Objective: The evaluation of healing after head and neck surgery is currently qualitative and non-standardized, limiting the quality of surgical healing assessments in clinical and research settings. We sought to develop an objective, standardized wound assessment score, and hypothesize that a reliable instrument can be developed to evaluate head and neck surgical wounds. Methods: A prospective cohort study was conducted in a tertiary-care, academic head and neck surgery practice. Patients undergoing head and neck surgery were enrolled. A digital photograph protocol was developed for evaluating healing surgical wounds. A panel of experts developed and refined a wound healing score and established reliability, reproducibility, internal consistency, and validity of the score. Results: InCISE: Instrument for comprehensive incisional and surgical evaluation was created. The utility of our wound healing score was assessed using classical test theory. We performed the major steps of establishing reliability in head and neck surgeons: (1) internal consistency (Cronbach's α = 0.81), (2) inter-observer reliability (intra-class correlation = 0.76), and (3) intra-rater reliability (intra-class correlation = 0.87), and content validity (through focus groups). Our composite measure was found to have strong internal consistency, inter-rater reliability, and intra-rater reliability. Preliminary work suggests criterion validity via associations with physical health related quality of life (SF-12). Conclusion: A wound healing score for head and neck surgery, InCISE, has been developed and is reliable, reproducible, and consistent. Although content validity is present and criterion validity is suggested, work continues to establish validity in this instrument to allow for expanded clinical and research use. Level of Evidence: N/A Laryngoscope, 2022.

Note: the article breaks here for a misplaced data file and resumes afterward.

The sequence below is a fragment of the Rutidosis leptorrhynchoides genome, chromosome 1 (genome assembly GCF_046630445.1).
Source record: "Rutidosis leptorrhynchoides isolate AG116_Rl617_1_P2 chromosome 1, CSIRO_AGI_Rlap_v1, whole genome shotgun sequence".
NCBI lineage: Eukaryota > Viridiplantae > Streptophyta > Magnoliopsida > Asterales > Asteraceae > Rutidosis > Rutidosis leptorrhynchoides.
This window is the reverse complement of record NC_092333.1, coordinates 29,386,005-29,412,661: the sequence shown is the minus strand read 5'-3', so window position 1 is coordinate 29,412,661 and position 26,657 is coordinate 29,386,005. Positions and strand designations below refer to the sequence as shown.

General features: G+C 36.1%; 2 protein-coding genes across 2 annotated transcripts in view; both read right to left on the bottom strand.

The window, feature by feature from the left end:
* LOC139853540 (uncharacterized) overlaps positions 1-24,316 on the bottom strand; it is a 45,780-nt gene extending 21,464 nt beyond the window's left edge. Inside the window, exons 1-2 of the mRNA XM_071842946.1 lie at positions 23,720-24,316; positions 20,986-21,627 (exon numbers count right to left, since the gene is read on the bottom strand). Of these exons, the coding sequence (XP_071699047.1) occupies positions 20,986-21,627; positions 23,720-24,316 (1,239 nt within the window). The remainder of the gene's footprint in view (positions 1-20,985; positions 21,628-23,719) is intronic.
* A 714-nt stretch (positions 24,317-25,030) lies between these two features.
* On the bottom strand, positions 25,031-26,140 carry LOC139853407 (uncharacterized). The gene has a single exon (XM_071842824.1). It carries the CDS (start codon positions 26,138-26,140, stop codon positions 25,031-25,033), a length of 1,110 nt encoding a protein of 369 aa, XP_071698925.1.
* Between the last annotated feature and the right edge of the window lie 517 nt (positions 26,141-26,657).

Bibliographical noteFunding Information:
This work was funded by Hennepin Healthcare Research Institute Career Development Award; NIH grant P30 CA77598 utilizing the Biostatistics and Bioinformatics Core shared resource of the Masonic Cancer Center, University of Minnesota; National Center for Advancing Translational Sciences of the National Institutes of Health Award Number UL1TR002494.
© 2022 The Authors. The Laryngoscope published by Wiley Periodicals LLC on behalf of The American Laryngological, Rhinological and Otological Society, Inc.
- head neck
- wound healing
PubMed: MeSH publication types
- Journal Article